On the polymorphism of a sapogenin monohydrate induced by different rotations of water molecules

László Fábián, Gyula Argay, Alajos Kálmán

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Abstract

The structure of 1β,3β,11α-trihydroxyspirosta-5,25(27)-diene (C2TH40O5; a steroidal sapogenin) isolated from Helleborus serbicus Adam 1906 (Ranunculaceae) and crystallized from absolute ethanol as a monohydrate (melting point 519-522 K) had been characterized by two symmetry-independent binary (steroid-water) layers, cross-linked by hydrogen bonds [Kálmán et al. (1985). Acta Cryst. C41, 1645-1647]. Recently, a novel monohydrate was crystallized again from absolute ethanol (source: Helleborus multifidus subspecies serbicus) with a somewhat higher melting point of 525-526 K. X-ray analysis of these crystals [Argay et al. (1998). Acta Chim. Hung. 135, 449-456] revealed a novel polymorph (hereinafter denoted polymorph B), which is also built up by two binary layers of C27H40O5 and H2O, but in which the relative position of these layers differs from that found in the first modification (polymorph A). Comparing the two polymorphs, layers of one type are found to be similar, displaying identical hydrogen bonding, whereas layers of the second type differ with respect to the orientations adopted by the water molecules; these orientations also differ from those in the layers of the first type. Consequently, by these water rotations, hydrogen bonds, at least partly, are reversed. This leads to two different close packings: in form A four consecutive layers are cross-linked by two homomolecular (hydroxyl. . .hydroxyl and water. . .water) hydrogen-bond pairs, while in B there are only heteromolecular hydroxyl. . .water bonds. These hydrogen-bond dissimilarities together with the differences in the weak CH. . .X etc. interactions explain the greater stability of the higher melting-point form B.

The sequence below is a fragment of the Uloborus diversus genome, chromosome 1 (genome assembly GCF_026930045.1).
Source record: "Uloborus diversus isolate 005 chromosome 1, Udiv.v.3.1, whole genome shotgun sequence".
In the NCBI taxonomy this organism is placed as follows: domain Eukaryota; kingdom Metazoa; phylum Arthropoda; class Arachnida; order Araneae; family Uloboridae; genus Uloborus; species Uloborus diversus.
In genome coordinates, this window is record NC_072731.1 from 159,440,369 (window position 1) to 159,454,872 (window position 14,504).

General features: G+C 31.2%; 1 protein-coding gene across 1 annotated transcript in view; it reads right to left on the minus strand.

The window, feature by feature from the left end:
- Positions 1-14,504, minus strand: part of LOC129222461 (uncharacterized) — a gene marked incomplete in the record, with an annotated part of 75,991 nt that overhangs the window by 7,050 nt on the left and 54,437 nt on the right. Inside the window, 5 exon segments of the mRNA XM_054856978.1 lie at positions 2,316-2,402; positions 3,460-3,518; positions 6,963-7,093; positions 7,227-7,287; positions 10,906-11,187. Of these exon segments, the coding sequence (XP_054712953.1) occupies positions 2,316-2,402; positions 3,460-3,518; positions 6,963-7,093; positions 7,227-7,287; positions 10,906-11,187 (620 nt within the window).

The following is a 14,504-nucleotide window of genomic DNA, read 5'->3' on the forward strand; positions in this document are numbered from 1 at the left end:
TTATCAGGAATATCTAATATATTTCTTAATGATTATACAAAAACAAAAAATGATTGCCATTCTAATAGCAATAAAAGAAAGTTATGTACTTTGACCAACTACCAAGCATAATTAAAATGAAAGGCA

Original languageEnglish
Pages (from-to)788-792
Number of pages5
JournalActa Crystallographica Section B: Structural Science
Volume55
Issue number5
DOIs
Publication statusPublished - Oct 1 1999

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ASJC Scopus subject areas

  • Biochemistry, Genetics and Molecular Biology(all)

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